Not all Jesuits are priests. Some are brothers and many are scholastics and novices (men in various levels of training). However, the vast majority of Jesuits are ordained priests.

What do Jesuits do?

Jesuits work in a wide variety of roles, serving in parishes, educational institutions, retreat houses and various social ministries. Jesuit ministries extend across a world of human need. Many know Jesuits through our work in education (schools, colleges, universities, seminaries, theological faculties), intellectual research, and spiritual renewal. Jesuits continue the tradition of providing retreats based on the Spiritual Exercises of St. Ignatius. Jesuits also serve as foreign missionaries — the Society is the largest missionary order of the Church — as well as retreat ministers, chaplains, scientists, social justice advocates, nurses, doctors, lawyers and researchers. Jesuits also engage in direct evangelization to the poor, interreligious dialogue, and other such “frontier” ministries. Whatever the mission, it is inspired by the motto Ad Maiorem Dei Gloriam ("For the Greater Glory of God"), often abbreviated as AMDG.

What is the difference between vows and Holy Orders?

Holy Orders is a sacrament in which a priest is called forth from a community and ordained by a bishop. Members of religious communities take vows publicly in the presence of their superiors. Both ordination and the profession of vows are perpetual commitments.

What is a Jesuit Brother?

A Jesuit brother takes the same religious vows of poverty, chastity and obedience. A brother's life revolves around prayer, communal living and a ministry within the Church and the Society. A brother is not ordained to the priesthood and thus does not perform the sacramental duties of a priest. Jesuit brothers have equal respect and place in the community.

What vows does a Jesuit take?

For Jesuits, the traditional vows of poverty, chastity, and obedience foster greater availability for the work of the Kingdom of God in the Church.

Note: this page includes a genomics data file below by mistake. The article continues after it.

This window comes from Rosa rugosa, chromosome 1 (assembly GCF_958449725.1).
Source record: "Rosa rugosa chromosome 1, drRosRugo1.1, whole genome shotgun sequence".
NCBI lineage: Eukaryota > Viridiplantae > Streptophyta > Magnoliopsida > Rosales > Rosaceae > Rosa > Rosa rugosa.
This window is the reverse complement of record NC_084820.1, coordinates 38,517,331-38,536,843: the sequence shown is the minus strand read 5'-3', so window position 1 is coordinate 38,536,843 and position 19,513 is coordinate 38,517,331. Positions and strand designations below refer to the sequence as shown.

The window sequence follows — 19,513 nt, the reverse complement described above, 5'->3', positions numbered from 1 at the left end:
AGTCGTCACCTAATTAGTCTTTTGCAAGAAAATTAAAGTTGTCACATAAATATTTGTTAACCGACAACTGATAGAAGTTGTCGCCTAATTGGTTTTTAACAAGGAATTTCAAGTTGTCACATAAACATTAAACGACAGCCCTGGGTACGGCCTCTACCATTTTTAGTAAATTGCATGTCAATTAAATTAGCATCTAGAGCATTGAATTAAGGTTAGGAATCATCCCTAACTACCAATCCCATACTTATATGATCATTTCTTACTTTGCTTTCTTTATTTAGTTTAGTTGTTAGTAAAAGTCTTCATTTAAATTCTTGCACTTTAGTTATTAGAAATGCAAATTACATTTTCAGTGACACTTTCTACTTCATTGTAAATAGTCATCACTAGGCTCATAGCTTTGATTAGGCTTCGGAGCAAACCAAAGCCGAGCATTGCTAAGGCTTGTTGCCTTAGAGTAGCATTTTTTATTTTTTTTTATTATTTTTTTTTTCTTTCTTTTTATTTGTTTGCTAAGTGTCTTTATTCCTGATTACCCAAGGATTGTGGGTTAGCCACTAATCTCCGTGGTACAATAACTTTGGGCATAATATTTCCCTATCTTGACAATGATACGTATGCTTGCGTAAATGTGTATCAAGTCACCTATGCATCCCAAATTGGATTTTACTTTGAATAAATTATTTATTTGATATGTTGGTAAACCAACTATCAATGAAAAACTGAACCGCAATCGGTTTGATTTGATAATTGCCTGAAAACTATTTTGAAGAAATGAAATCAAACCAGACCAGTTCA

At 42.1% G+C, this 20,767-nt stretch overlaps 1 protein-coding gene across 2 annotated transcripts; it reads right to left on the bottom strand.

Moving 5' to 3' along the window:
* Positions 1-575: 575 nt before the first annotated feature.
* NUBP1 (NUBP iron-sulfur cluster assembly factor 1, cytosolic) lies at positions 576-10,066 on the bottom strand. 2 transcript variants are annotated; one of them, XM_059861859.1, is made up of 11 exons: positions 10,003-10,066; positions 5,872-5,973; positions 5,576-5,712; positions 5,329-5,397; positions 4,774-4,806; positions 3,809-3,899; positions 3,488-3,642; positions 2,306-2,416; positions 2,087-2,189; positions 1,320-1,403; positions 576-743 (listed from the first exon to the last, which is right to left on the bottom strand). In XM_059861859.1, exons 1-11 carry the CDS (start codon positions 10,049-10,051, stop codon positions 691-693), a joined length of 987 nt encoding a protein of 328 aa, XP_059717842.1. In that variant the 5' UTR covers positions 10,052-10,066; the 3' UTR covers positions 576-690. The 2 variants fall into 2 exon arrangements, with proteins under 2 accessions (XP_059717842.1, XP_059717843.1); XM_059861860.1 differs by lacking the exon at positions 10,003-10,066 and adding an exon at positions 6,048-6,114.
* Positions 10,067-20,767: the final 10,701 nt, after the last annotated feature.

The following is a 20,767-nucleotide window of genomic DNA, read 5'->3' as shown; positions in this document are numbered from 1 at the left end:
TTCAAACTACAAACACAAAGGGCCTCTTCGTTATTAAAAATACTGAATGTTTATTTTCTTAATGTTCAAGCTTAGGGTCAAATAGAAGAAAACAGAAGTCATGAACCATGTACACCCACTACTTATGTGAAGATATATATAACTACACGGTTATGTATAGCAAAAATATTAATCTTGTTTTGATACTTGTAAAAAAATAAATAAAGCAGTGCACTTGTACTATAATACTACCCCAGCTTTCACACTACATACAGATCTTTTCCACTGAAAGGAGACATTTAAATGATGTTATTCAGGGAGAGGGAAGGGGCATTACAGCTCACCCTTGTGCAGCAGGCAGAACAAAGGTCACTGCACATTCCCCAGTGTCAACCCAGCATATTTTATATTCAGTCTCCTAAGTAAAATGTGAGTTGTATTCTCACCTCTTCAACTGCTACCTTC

The vow of obedience is the touchstone of Jesuit life. St. Ignatius wanted his companions to be ready at any time to respond to the greatest needs of the Church. Jesuits seek to follow the will of God as it is revealed in the mission given to each Jesuit by his religious Superior in the Society of Jesus.

By the vow of chastity, a Jesuit consecrates his life entirely to the Lord, promising to live his life in a state of celibate chastity as a living witness to the Kingdom of God and a prophetic reminder that we are created finally for the future life with God. By this vow, the Jesuit brother or priest becomes available to love and to serve all people, not attached to one person or to one family.

By the vow of poverty, a Jesuit renounces personal ownership of material possessions, seeks greater solidarity with the poor, and shares all goods in common in imitation of the early disciples of Jesus. The vow of poverty calls a Jesuit to live simply, free from attachments in order to be fully available to serve the Gospel and witness to God as the one Lord of our lives.  

What is the Fourth Vow Some Jesuits Take?

Solemnly professed Jesuits take a special fourth vow of obedience to the Holy Father in the matter of missions, undertaking to go wherever they are sent. Professed Jesuits embrace this obedience as a distinctive grace conferred by the Lord on the Society through its founder so that Jesuits may be more closely united with God’s salvific will.

What are the Spiritual Exercises?

During the 1530s, St. Ignatius Loyola began writing about the emotions that took hold of him — feelings of gratitude and anguish, consolation and sadness — while encountering the Scriptures. Those meditations eventually became the Spiritual Exercises of St. Ignatius Loyola, first published in 1548.

The Spiritual Exercises is a compilation of meditations, prayers and other contemplative practices. It is not like other classics in Western spirituality that are typically read from beginning to end. It is more like a handbook, especially for use by spiritual directors who accompany and guide people through this dynamic process of reflection.